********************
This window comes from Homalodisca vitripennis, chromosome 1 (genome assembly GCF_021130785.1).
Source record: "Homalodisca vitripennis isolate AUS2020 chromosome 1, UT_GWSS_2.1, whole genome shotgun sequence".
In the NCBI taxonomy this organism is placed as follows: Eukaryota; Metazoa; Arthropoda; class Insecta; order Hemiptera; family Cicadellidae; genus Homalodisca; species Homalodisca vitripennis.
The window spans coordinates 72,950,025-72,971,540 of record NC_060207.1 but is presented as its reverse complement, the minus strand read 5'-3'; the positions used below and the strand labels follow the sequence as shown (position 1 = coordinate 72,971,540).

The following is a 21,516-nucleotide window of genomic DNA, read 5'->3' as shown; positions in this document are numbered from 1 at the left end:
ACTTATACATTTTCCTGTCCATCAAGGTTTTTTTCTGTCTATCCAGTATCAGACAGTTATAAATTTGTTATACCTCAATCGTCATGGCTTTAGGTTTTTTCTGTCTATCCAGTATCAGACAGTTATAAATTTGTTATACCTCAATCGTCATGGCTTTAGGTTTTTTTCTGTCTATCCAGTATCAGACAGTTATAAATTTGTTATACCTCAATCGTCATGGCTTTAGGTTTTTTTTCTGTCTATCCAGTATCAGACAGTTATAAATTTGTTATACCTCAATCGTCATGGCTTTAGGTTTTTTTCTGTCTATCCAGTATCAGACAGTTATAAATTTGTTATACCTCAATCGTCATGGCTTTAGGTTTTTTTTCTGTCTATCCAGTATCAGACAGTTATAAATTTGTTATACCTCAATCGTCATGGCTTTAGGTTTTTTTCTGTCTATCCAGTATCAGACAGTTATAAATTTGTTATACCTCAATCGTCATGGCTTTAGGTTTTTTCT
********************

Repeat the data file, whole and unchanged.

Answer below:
This window comes from Homalodisca vitripennis, chromosome 1 (genome assembly GCF_021130785.1).
Source record: "Homalodisca vitripennis isolate AUS2020 chromosome 1, UT_GWSS_2.1, whole genome shotgun sequence".
In the NCBI taxonomy this organism is placed as follows: Eukaryota; Metazoa; Arthropoda; class Insecta; order Hemiptera; family Cicadellidae; genus Homalodisca; species Homalodisca vitripennis.
The window spans coordinates 72,950,025-72,971,540 of record NC_060207.1 but is presented as its reverse complement, the minus strand read 5'-3'; the positions used below and the strand labels follow the sequence as shown (position 1 = coordinate 72,971,540).

The following is a 21,516-nucleotide window of genomic DNA, read 5'->3' as shown; positions in this document are numbered from 1 at the left end:
ACTTATACATTTTCCTGTCCATCAAGGTTTTTTTCTGTCTATCCAGTATCAGACAGTTATAAATTTGTTATACCTCAATCGTCATGGCTTTAGGTTTTTTCTGTCTATCCAGTATCAGACAGTTATAAATTTGTTATACCTCAATCGTCATGGCTTTAGGTTTTTTTCTGTCTATCCAGTATCAGACAGTTATAAATTTGTTATACCTCAATCGTCATGGCTTTAGGTTTTTTTTCTGTCTATCCAGTATCAGACAGTTATAAATTTGTTATACCTCAATCGTCATGGCTTTAGGTTTTTTTCTGTCTATCCAGTATCAGACAGTTATAAATTTGTTATACCTCAATCGTCATGGCTTTAGGTTTTTTTTCTGTCTATCCAGTATCAGACAGTTATAAATTTGTTATACCTCAATCGTCATGGCTTTAGGTTTTTTTCTGTCTATCCAGTATCAGACAGTTATAAATTTGTTATACCTCAATCGTCATGGCTTTAGGTTTTTTCT